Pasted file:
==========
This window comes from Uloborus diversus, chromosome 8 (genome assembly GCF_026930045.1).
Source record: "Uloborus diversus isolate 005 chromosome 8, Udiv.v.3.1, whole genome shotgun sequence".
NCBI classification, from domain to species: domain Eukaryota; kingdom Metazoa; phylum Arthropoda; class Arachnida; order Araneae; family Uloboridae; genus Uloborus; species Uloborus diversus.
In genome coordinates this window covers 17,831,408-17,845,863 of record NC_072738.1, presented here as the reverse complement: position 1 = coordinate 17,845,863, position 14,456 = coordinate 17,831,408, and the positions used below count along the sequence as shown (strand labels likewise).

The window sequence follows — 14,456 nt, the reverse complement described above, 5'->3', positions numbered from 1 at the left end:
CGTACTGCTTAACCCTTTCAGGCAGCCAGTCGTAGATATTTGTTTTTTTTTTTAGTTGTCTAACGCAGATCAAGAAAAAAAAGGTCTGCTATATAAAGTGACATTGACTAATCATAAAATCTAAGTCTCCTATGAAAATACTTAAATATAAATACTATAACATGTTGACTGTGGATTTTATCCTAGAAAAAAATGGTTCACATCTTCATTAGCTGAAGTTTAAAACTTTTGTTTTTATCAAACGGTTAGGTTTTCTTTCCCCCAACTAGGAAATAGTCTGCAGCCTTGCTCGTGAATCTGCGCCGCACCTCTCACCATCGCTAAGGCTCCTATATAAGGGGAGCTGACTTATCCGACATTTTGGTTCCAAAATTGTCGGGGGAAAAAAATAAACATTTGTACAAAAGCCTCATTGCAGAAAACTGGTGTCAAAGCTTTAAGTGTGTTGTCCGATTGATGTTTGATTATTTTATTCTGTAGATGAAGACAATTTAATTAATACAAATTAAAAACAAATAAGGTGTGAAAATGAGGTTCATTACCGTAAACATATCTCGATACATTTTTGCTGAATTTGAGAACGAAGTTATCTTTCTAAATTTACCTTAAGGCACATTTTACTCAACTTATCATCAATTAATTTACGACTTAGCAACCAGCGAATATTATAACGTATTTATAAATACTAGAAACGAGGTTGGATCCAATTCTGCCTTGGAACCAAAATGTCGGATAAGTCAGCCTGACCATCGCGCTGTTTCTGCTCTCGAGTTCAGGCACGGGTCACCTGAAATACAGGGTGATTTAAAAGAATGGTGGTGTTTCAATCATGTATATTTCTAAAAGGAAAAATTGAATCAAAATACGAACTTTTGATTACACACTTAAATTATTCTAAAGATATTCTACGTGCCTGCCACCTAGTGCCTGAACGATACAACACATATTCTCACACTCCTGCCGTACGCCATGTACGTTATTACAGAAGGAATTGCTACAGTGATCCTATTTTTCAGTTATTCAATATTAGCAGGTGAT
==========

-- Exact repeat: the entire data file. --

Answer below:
This window comes from Uloborus diversus, chromosome 8 (genome assembly GCF_026930045.1).
Source record: "Uloborus diversus isolate 005 chromosome 8, Udiv.v.3.1, whole genome shotgun sequence".
NCBI classification, from domain to species: domain Eukaryota; kingdom Metazoa; phylum Arthropoda; class Arachnida; order Araneae; family Uloboridae; genus Uloborus; species Uloborus diversus.
In genome coordinates this window covers 17,831,408-17,845,863 of record NC_072738.1, presented here as the reverse complement: position 1 = coordinate 17,845,863, position 14,456 = coordinate 17,831,408, and the positions used below count along the sequence as shown (strand labels likewise).

The window sequence follows — 14,456 nt, the reverse complement described above, 5'->3', positions numbered from 1 at the left end:
CGTACTGCTTAACCCTTTCAGGCAGCCAGTCGTAGATATTTGTTTTTTTTTTTAGTTGTCTAACGCAGATCAAGAAAAAAAAGGTCTGCTATATAAAGTGACATTGACTAATCATAAAATCTAAGTCTCCTATGAAAATACTTAAATATAAATACTATAACATGTTGACTGTGGATTTTATCCTAGAAAAAAATGGTTCACATCTTCATTAGCTGAAGTTTAAAACTTTTGTTTTTATCAAACGGTTAGGTTTTCTTTCCCCCAACTAGGAAATAGTCTGCAGCCTTGCTCGTGAATCTGCGCCGCACCTCTCACCATCGCTAAGGCTCCTATATAAGGGGAGCTGACTTATCCGACATTTTGGTTCCAAAATTGTCGGGGGAAAAAAATAAACATTTGTACAAAAGCCTCATTGCAGAAAACTGGTGTCAAAGCTTTAAGTGTGTTGTCCGATTGATGTTTGATTATTTTATTCTGTAGATGAAGACAATTTAATTAATACAAATTAAAAACAAATAAGGTGTGAAAATGAGGTTCATTACCGTAAACATATCTCGATACATTTTTGCTGAATTTGAGAACGAAGTTATCTTTCTAAATTTACCTTAAGGCACATTTTACTCAACTTATCATCAATTAATTTACGACTTAGCAACCAGCGAATATTATAACGTATTTATAAATACTAGAAACGAGGTTGGATCCAATTCTGCCTTGGAACCAAAATGTCGGATAAGTCAGCCTGACCATCGCGCTGTTTCTGCTCTCGAGTTCAGGCACGGGTCACCTGAAATACAGGGTGATTTAAAAGAATGGTGGTGTTTCAATCATGTATATTTCTAAAAGGAAAAATTGAATCAAAATACGAACTTTTGATTACACACTTAAATTATTCTAAAGATATTCTACGTGCCTGCCACCTAGTGCCTGAACGATACAACACATATTCTCACACTCCTGCCGTACGCCATGTACGTTATTACAGAAGGAATTGCTACAGTGATCCTATTTTTCAGTTATTCAATATTAGCAGGTGAT